Tutorial Windows: Guide to a Fully Functional .NET Framework in Windows
A fresh install of Windows doesn’t mean every program you can install on this operating system now runs smoothly. Some applications rely on other Microsoft components that are left out by default so they don’t take up space and resources for no reason.
Among others, .NET Framework (pronounced dot net) is a popular demand when it comes to software components. It’s a package that contains necessary class libraries so that developers can attempt to create Windows programs a bit more easily. In most cases, you also need it installed on your computer to be able to run specific items.
Just like anything that runs on a Windows-based PC, it too can break down and cause compatibility issues. What’s more, having the latest version installed doesn’t ensure functionality of programs that rely on .NET Framework. As such, we’re going to go through some tips on how to check for, install, repair, and clean .NET Framework.
How can I tell what .NET Framework is on my PC?
|From the system registries|
Since it’s a service that works hand in hand with Windows core components, it reserves some space in the system registries. If you’re not really willing to go online and grab a program that can check the installed version, or the target PC isn’t connected to the Internet for this task, here’s how to find the installed version from the system registry.
Step 1: Access the Registry Editor by pressing Win + S in order to Run regedit.
Step 2: Navigate to the following location HKEY_LOCAL_MACHINESOFTWAREMicrosoftNET Framework SetupNDP and expand the NDP key.
For versions 1 to 4 of .NET Framework, you only need to look at the subkey to identify it. For more details, you can select the Key version folder from the left navigation pane, and check the Version string from the right pane. In addition, location is shown in the InstallPath string.
In case you’re interested in versions 4.5 and above, expand the v4.x (where x is the update) and click either Client or Full in the left navigation pane. The exact version is shown in the Version string.
Although a case of contagious suspicion arose after the release of Windows 10 due to different data-tracking techniques used by Microsoft, system updates are still an important aspect, especially because of the various issues with this latest operating system.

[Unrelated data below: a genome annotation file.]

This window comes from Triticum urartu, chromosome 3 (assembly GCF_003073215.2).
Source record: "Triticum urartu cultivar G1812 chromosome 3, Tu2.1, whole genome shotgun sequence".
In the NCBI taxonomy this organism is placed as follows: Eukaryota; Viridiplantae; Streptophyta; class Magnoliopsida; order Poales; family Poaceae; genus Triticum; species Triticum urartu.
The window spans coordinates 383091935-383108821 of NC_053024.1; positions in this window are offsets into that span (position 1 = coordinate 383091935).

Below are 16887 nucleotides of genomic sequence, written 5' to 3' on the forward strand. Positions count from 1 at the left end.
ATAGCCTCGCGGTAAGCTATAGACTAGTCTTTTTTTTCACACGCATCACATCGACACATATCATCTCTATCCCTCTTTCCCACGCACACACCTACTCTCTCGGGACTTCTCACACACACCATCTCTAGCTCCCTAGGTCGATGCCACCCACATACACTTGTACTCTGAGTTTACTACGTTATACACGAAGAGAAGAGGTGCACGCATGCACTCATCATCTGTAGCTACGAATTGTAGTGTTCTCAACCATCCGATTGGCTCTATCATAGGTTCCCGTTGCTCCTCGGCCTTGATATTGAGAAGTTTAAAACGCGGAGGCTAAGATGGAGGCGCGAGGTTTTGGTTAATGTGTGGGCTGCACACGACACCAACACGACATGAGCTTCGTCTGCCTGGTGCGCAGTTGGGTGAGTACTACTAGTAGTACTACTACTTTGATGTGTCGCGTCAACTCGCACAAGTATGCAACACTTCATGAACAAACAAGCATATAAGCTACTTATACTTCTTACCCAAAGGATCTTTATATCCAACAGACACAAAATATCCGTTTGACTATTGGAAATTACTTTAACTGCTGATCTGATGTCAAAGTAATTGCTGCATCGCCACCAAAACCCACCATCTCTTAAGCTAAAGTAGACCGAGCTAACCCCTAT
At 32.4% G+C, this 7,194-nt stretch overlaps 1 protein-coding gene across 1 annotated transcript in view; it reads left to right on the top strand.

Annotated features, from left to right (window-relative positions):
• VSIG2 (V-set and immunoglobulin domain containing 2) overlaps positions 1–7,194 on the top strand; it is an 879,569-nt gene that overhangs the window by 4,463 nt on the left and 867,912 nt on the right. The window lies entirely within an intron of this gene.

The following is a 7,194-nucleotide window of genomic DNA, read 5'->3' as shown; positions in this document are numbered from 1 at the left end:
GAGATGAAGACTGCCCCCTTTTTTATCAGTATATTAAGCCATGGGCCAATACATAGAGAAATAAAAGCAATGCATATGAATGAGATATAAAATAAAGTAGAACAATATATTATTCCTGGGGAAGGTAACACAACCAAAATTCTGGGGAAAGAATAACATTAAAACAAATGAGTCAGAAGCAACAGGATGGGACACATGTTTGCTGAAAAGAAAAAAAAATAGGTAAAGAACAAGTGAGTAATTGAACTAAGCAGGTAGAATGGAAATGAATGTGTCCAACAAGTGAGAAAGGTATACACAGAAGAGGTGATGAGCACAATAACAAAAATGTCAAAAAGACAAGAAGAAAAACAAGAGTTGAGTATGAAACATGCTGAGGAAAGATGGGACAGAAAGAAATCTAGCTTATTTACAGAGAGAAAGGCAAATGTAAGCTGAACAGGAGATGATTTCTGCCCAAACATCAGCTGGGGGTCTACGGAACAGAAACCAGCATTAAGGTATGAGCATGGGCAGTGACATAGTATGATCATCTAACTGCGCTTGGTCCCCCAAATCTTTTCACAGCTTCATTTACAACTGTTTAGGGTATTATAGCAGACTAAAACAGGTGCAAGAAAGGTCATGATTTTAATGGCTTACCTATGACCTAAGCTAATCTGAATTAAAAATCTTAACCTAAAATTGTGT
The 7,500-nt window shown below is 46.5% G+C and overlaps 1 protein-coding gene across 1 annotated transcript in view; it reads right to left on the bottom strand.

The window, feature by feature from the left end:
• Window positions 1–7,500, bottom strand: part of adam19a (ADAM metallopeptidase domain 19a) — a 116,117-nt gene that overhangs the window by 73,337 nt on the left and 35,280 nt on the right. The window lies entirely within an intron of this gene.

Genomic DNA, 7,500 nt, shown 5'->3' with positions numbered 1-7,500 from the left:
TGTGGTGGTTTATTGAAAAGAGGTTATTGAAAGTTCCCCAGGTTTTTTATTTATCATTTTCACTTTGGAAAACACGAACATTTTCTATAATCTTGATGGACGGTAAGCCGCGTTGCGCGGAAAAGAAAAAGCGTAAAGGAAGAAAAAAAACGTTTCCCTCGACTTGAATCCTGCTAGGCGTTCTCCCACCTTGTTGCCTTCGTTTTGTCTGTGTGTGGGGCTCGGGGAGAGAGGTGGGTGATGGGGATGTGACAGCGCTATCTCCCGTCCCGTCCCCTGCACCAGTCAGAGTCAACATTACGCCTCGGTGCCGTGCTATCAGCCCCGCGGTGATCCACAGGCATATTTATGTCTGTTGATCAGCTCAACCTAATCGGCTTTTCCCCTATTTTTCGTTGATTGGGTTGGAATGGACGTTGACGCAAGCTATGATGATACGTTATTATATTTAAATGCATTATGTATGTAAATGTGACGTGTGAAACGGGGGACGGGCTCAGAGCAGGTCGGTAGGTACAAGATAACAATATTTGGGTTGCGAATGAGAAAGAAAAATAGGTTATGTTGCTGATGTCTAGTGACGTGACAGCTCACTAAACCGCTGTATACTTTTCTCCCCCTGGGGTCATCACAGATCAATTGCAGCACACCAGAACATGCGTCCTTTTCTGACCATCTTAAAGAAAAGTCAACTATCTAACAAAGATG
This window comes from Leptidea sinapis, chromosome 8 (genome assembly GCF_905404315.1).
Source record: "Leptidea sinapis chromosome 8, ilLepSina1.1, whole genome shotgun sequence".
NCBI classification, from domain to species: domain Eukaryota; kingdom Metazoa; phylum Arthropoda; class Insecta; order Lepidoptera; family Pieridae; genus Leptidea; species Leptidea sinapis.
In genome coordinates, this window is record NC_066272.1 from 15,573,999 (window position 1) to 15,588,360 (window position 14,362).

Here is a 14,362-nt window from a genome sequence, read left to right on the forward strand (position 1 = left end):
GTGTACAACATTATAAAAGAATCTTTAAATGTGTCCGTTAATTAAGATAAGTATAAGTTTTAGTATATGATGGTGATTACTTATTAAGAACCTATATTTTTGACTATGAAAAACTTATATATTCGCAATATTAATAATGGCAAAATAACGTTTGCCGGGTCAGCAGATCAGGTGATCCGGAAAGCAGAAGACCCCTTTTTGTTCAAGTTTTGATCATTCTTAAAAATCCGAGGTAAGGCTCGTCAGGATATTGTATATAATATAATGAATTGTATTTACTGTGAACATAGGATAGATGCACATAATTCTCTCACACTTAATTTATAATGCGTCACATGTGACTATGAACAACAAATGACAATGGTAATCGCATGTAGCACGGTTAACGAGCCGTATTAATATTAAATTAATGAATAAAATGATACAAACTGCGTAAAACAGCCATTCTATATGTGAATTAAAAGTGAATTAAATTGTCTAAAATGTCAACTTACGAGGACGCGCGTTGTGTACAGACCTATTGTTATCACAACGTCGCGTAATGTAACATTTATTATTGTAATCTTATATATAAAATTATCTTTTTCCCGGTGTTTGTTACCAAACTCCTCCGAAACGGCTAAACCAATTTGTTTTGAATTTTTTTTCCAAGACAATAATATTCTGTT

The .NET Framework component is also enhanced through the Windows Updates center, so it’s a good idea to keep updates active if you rely on this particular framework for work. They can be found in the system registries. Just navigate here HKEY_LOCAL_MACHINESOFTWAREWow6432NodeMicrosoftUpdates and you can clearly see them enlisted for each installed .NET Framework version, with the KB (Knowledge Base) prefix.
Important Note: Don’t go off removing any of the registry keys, or you risk making applications unusable, or worse, your whole operating system.
|From the command prompt|
One way or another, the command prompt started it all. It’s the basic method of managing any system-related and external operations, being able to help you here as well. All you need to do is fire up Command Prompt and write down this command:
Note: This method only shows versions 1 to 4 because later editions are found in a subdirectory of version 4.
For some time, Microsoft has made .NET Framework a default Windows feature and gets installed along with the operating system. Below are version distributions across different Windows iterations. Just remember that having the latest one doesn’t mean all other dependencies work.
|Operating System||Defautl .NET Version Installed|
|Windows Server 2003 x86||1.1|
|Windows Server 2003 x64||None|
|Windows Server 2003 R2||2.0|
|Windows Server 2008 RTM||2.0 SP1 & 3.0 SP1|
|Windows Server 2008 SP1||2.0 SP1 & 3.0 SP1|
|Windows Server 2008 SP2||2.0 SP2 & 3.0 SP2|
|Windows Server 2008 R2 RTM||2.0 SP2 & 3.0 SP2 & 3.5 SP1 (3.5.1)|
|Windows Server 2012 RTM||4.5 RTM|
|Windows Server 2012 R2 RTM||4.5.1 RTM|